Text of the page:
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Identity Resolution, Name Matching, and Similarity: Edit Distance : The Practitioner's Guide to Data Quality Improvement

Identity Resolution, Name Matching, and Similarity: Edit Distance

January 24, 2011 by
Filed under: Data Quality, Identity Resolution 

Comparing character strings for an exact match is straightforward. However, when there are simple errors due to finger flubs or incorrect transcriptions, a human can still intuitively see the similarity. For example, “David Loshin” is sometimes misspelled as “David Loshion,” yet in that case one can see that the two names exhibit similarity.

In order to automatically determine that two strings are similar, you need to implement some method of measuring similarity between the data values. One measure of similarity between two character strings is to measure what is called the edit distance between those strings. The edit distance between two strings is the minimum number of basic edit operations required to transform one string to the other. There are three edit operations:

• Insertion (where an extra character is inserted into the string),
• Deletion (where a character has been removed from the string), and
• Transposition (in which two characters are reversed in their sequence).

Wikipedia actually has some good references about edit distance, and if you are interested in learning more about how those algorithms are implemented, it is a good place to start learning.

As an example of this calculation, the edit distance between the strings “INTERMURAL” and “INTRAMURAL” is 3, since to change the first string to the second, we would transpose the “ER” into “RE,” then delete the “E” followed by an insertion of an “A.” Some people include substitution as a basic edit operation, which is basically a deletion followed by an insertion. Strings that compare with small edit distances are likely to be similar, while value pairs with large edit distances are likely to be less similar or not similar at all.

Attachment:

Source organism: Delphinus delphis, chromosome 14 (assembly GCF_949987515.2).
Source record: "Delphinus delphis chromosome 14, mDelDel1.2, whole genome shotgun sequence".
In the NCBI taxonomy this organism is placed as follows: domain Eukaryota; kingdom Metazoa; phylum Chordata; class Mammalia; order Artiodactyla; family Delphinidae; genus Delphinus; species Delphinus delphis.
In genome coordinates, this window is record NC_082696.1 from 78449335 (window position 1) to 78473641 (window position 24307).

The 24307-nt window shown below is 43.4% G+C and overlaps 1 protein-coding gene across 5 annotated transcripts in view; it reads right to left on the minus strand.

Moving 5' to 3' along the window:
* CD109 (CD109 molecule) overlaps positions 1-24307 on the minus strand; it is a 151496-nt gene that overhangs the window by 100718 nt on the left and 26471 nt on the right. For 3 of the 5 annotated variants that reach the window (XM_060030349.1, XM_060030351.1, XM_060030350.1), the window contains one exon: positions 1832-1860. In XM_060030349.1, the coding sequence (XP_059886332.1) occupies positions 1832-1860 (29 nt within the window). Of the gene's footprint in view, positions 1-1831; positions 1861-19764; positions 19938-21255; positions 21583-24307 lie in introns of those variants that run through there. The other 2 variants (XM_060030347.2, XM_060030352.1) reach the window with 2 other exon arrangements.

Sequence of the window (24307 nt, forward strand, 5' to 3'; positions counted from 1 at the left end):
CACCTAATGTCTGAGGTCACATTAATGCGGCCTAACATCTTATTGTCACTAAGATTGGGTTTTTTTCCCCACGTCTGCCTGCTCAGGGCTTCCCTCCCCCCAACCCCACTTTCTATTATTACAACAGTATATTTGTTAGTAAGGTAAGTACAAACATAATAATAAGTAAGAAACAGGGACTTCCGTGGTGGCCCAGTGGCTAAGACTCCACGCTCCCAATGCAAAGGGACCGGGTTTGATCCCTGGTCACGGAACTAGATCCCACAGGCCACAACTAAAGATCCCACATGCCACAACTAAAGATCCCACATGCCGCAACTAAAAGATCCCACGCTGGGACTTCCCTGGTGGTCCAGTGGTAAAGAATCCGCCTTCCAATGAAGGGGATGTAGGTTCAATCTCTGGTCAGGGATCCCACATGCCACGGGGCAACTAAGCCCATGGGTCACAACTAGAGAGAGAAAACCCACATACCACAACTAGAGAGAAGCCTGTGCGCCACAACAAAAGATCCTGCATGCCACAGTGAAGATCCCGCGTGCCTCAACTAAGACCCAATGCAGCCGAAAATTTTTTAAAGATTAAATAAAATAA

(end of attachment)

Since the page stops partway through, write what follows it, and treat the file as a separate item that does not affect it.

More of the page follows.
Attempting to score every string against a query string using this approach is going to be computationally inefficient. That is why edit distance is often invoked as one of a number of similarity measures applied once a collection of candidate matches have been found.


2 Comments on Identity Resolution, Name Matching, and Similarity: Edit Distance

    […] This post was mentioned on Twitter by Pervasive Software, Paige Roberts and Vish Agashe, David Loshin. David Loshin said: Today's #dataquality post is about identity resolution, similarity scoring, and edit distance […]

  1. Galina O. Fedorkova on Thu, 28th Jul 2011 8:24 AM
  2. Hello David!

    “Attempting to score every string against a query string using this approach is going to be computationally inefficient”

    I know how to make it efficient.

    In my PhD thesis I’ve examined the edit distance (Levenshtein distance) in the task of data merging for an insurance company (they had an enormous quantity of finger flubs or incorrect transcriptions from the clinics). There were about 50 000 record in one table against 200 000 records in other (each month). Of course, you can’t build 50 000 x 200 000 = 10 000 000 pairs to compute distance within them, it is inefficient.
    So, i used some information retrieval methods (especially tries) to solve this task, and achieved quite linear time (relative to result set cardinality). I’ve found the information retrieval methods are useful in Identity Resolution problems.
    In next few months a’m going to compare tries with qgramms method (qgramms do not require complex software complex and allow blocks permutation). And then i have more ideas for Identity Resolution problem.

    I can write you detailed information if it is interesting for you. My book will be printed soon, but it is in Russian. I have no English papers at present.

    Galina O. Fedorkova, PhD
    Associate professor of Lipetsk State Technical University